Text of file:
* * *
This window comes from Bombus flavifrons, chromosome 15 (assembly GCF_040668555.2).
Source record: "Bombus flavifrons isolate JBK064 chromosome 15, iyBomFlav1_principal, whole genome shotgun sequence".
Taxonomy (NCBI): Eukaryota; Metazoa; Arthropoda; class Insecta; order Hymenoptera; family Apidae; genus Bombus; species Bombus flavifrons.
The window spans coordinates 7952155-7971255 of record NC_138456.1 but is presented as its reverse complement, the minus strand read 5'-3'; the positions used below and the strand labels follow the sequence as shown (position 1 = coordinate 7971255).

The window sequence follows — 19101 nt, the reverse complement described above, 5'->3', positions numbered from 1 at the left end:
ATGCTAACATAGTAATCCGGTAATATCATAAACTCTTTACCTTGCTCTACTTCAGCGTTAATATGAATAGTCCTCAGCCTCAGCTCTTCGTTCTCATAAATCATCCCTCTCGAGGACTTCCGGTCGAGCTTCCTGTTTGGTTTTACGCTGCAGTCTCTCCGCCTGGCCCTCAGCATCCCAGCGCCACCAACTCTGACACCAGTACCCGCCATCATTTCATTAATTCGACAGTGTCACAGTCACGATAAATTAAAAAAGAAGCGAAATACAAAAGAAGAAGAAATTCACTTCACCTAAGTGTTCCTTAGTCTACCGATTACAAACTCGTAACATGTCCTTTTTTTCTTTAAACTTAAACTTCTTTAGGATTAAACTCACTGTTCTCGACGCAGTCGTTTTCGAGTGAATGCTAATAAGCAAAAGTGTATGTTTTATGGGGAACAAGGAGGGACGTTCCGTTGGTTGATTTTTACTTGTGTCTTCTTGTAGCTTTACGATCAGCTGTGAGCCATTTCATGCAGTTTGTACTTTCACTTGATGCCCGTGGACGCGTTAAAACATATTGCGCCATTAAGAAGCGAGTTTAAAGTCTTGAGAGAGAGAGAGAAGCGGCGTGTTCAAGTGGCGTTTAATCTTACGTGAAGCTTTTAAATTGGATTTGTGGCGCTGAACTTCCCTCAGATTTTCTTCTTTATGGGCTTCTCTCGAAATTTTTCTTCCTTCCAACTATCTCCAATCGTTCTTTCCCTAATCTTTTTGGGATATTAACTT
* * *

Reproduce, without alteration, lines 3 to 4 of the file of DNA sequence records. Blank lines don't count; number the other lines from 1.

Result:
Taxonomy (NCBI): Eukaryota; Metazoa; Arthropoda; class Insecta; order Hymenoptera; family Apidae; genus Bombus; species Bombus flavifrons.
The window spans coordinates 7952155-7971255 of record NC_138456.1 but is presented as its reverse complement, the minus strand read 5'-3'; the positions used below and the strand labels follow the sequence as shown (position 1 = coordinate 7971255).